After all the negative press and reviews surrounding this film, I was actually surprised at how… decent it was. My first, and foremost, concern with the film prior to its release was the look of the new Fred Krueger.
Taking over the helm of the infamous Freddy Krueger is Jackie Earle Haley, whom some of you who are old enough may remember as Kelly in The Bad News Bears. But, most likely, most will remember him as the mask-clad anti-hero Rorschach in Watchmen. Being that the filmmakers were aiming to portray a darker Krueger, I didn’t think that hiring someone who is much shorter than Englund and looked more like a hermit would payoff on screen. Immediately, I was turned off by the new Freddy look as well as his voice. Being that this is a Platinum Dunes release by way of Michael Bay, I was a little sketchy. You may know Platinum Dunes as the folks responsible for such remake “hits” as The Texas Chainsaw Massacre, The Amityville Horror, The Hitcher and Friday the 13th. Already, the first thing that came to mind as to why this movie was even made (judging by its previous forays into remakes) was the prospect of making tons of money. I think with the latest entry of A Nightmare on Elm Street there may have been a slight effort to make a decent film.
The moment I saw Haley as Freddy Krueger on screen, the first thing that came to mind was that he looked like a burned ninja turtle. As far as his voice, it was a blend of the old Robert Englund Krueger and Christian Bale as Batman. Both of these things, as the film progressed, was slightly forgivable (there are just some things you don’t mess with).
There were a few things that were altered from the original hence making this more of a re-imagining rather than an all out remake. Of course, there were scenes that were stolen directly from the original but i think this was a semi-worthy re-imagination (for a non-worthy remake, see Rob Zombie’s Halloween I & II). One of the changes made were the names of the characters, with the exception of Nancy. I couldn’t quite understand why this decision was made as everyone familiar with the original can pretty much tell who’s who despite their different names.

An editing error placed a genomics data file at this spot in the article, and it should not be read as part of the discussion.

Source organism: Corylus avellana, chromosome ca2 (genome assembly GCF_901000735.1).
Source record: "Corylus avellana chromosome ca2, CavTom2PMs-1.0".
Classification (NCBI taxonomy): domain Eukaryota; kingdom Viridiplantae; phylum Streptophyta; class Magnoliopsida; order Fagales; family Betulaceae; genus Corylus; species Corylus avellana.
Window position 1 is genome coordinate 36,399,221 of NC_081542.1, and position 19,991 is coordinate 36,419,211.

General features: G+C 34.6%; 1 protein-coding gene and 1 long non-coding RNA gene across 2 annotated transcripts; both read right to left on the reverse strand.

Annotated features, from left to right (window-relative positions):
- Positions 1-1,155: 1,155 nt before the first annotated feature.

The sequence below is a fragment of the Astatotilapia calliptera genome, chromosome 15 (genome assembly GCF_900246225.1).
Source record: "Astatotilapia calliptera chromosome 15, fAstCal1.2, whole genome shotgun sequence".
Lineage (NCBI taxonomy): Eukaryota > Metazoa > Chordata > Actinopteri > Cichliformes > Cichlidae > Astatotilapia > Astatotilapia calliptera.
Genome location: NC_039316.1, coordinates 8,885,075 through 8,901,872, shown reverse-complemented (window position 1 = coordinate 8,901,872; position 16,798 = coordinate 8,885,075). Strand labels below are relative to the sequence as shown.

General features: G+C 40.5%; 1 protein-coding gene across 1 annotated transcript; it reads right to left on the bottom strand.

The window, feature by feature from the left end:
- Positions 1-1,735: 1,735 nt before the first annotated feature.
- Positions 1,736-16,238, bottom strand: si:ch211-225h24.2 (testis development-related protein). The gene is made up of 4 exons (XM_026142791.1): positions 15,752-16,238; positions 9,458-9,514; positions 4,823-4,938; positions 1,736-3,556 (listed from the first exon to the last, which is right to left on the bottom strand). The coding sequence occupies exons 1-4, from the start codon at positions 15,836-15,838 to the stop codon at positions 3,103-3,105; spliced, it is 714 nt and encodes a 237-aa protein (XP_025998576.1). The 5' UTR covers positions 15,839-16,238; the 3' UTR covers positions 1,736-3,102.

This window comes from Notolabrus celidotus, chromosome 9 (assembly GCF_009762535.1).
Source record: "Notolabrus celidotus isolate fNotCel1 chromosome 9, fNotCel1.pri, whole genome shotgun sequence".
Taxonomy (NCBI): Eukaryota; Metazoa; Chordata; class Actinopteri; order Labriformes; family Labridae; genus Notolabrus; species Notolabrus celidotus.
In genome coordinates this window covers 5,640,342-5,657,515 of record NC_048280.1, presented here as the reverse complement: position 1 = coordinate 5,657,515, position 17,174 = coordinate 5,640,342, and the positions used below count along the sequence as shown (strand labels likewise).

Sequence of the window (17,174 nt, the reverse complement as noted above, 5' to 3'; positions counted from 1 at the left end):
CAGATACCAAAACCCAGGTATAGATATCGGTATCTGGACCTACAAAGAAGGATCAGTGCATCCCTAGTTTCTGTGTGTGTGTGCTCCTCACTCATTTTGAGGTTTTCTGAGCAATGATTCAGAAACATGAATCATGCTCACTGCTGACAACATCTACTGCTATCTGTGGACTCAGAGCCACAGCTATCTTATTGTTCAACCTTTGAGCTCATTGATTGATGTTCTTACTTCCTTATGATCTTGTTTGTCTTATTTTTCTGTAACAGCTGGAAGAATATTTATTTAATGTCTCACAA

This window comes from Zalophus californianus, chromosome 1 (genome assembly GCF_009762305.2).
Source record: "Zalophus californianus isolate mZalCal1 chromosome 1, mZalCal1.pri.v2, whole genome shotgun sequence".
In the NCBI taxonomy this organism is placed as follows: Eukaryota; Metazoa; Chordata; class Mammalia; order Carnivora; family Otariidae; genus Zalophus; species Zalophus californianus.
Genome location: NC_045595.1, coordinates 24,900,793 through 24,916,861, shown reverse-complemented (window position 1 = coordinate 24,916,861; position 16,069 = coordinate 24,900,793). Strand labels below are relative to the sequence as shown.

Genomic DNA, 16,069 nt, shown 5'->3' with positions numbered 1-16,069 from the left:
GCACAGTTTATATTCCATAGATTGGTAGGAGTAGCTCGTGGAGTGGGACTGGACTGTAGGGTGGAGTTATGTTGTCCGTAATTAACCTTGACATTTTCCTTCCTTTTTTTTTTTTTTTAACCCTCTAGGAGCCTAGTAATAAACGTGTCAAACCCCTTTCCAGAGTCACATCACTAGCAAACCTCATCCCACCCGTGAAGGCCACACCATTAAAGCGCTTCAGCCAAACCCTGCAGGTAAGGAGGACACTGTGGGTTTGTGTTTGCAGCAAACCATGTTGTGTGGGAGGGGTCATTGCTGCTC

Tina, now known as Chris, sits in the drivers seat for about the first 3o minutes of the film with Nancy taking a backseat. Tina Chris takes the helm in trying to uncover what is happening to her and other kids of Elm Street misleading the audience into believing that she will be the heroine of the film. Whereas in the original, where there was a small group of four friends who solely relied in the comfort of one another, in this film, although all of the characters knew each other, it was hard to tell whether they were truly friends or not.
This was a big problem in the film. I didn’t really care what happened to any of the characters. There was very little emotional attachment to any of the characters, if any at all. This speaks volumes about director Samuel Bayer who helms from the music video world. I am not going to say that the acting was bad in the film (which it was) because the actors themselves were bad but, rather, because I don’t think there was good direction given to them. Sure, I think the kids in the movie acted like typical, emo teenagers where they would probably act in a real-life situation (whiny, dramatic). It was a little of an annoyance but, again, it was something I overlooked as the film progressed and took it in stride. Also, in the original Nightmare, there was a sense of urgency amongst the characters and they genuinely cared for one another, seen mostly through the eyes of the tormented character Nancy. Not so much in this film. Like I said before, you really don’t care about any of the characters and almost everything seems to happen in fast forward where the actions in the film are quickly accepted, ie:
I’m having a dream about some crazy guy with knives for fingers!
What?! Me too!
We all believe you!
Let’s stop him!